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Flathead County budget reflects decrease for taxpayers

by HEIDI DESCH
Daily Inter Lake | September 6, 2023 12:00 AM

Flathead County commissioners on Thursday approved a final budget that includes a $2.8 million increase in tax collections while reducing overall spending when compared to the previous year.

Roughly half the increase in collections or $1.4 million is attributed to newly added properties entering the tax roll, County Administrator Pete Melnick noted in his budget memo.

“These new dwellings and neighbors not only contribute to the general welfare of Flathead County, they also ease the overall tax burden for all residents,” he said.

The budget totals $115.8 million for fiscal year 2024, which is a 2% reduction in spending from the fiscal year 2023 budget of $118.3 million.

Taxpayers with a property valued at $100,000 should see an estimated decrease in their county tax bill of about $57 depending on their actual taxable valuation set by the state Department of Revenue. While a $300,000 market rate home should see a roughly $164 decrease and a $600,000 home should see a decrease of about $328.

The county will levy 103.34 mills, a decrease from the 143.86 mills of the previous year.

While the county will levy fewer mills, the value of its mills appreciated significantly over the previous year. The value of a mill saw a 46% increase.

Commissioners praised county departments for continuing to “hold the line” — a phrase they often repeat in seeking to be financially conservative in budget spending.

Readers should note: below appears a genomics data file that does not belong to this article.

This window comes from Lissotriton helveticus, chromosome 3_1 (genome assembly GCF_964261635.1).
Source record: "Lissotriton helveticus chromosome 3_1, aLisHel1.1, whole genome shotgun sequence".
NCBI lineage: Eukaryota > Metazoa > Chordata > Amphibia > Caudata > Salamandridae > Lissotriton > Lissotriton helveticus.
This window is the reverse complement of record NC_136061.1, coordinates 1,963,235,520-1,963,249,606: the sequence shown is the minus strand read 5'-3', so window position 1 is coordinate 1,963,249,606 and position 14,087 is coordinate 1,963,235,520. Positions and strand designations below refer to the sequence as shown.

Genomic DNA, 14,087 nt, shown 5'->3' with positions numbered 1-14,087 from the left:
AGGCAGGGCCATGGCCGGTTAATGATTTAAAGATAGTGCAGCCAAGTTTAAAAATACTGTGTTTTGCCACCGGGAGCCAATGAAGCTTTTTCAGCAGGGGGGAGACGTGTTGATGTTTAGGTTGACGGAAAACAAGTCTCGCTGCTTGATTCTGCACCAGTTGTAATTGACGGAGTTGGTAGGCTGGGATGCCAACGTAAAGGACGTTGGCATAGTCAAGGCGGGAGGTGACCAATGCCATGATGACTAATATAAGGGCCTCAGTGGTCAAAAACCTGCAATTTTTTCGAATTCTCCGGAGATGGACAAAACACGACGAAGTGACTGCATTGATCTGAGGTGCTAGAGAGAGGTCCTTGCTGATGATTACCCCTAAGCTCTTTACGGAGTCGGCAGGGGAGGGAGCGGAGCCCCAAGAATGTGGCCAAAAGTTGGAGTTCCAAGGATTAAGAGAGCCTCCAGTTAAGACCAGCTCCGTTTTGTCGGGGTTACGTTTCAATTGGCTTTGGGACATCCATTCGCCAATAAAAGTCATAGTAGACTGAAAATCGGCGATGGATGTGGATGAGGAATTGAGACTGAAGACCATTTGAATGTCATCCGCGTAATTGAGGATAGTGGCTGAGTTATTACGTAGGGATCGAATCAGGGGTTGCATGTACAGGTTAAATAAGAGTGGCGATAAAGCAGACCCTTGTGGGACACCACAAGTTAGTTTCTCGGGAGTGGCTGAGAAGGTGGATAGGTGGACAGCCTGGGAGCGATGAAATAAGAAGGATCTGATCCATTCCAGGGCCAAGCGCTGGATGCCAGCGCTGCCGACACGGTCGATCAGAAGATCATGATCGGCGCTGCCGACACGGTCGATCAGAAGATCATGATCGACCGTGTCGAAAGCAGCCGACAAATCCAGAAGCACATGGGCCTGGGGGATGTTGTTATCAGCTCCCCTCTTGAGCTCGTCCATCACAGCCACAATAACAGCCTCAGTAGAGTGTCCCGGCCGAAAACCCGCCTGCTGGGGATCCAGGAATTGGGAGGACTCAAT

“We are such a great family with all the staff and department heads,” Commissioner Pam Holmquist said. “Thank you for holding the line. The citizens can be proud of what we have here.”

Commissioner Randy Brodehl echoed the sentiment saying the budget “reflects who the county is.”

Commissioner Brad Abell said that county staff are taxpayers also and they take that into account when creating a sound budget.

“When I came into office I was surprised at just how good the county is with its finances,” he said.

THE COUNTY is not levying all the mills available to it. It is leaving 5.47 mills untaxed for the countywide levy that funds most of its operations, which equates to $2.7 million.

The budget calls for investing about $12.3 million into its capital improvement program. This compares with $14 million in the previous year.

The budget includes nearly $900,000 for culture and recreation, $1.2 in general government, $3.6 million for public safety, $4.2 million for public works and $2 million for solid waste.

Major investments worth noting, Melnick said, are $250,000 to go toward the future replacement of the ImagineIF Libraries Kalispell branch, $50,000 toward the parks department for a future replacement to Conrad Field and $2.5 million toward a future replacement of the Flathead County Detention Center.

“As we continue to address community needs, we also recognize the call for investments in key physical infrastructure that keep our county moving forward,” Melnick said.

Saying that public safety stands as a “foremost governmental priority” Melnick pointed out that the county added two additional deputy county attorneys and increased wages for those positions to help with recruitment and retention.

Regarding personnel, the county has 557 employees. The budget includes a 4% cost of living adjustment for employees which totals $1.2 million.

When he was hired two years ago, Melnick said, the county had a vacancy rate of over 12% and now the county has a vacancy rate of a “manageable” 6%.

In terms of reserves, the county’s cash reserve funds supported by property tax dollars are projected to total $20.3 million at the end of the fiscal year. This is about 27%.

Features Editor Heidi Desch may be reached at 758-4421 or hdesch@dailyinterlake.com.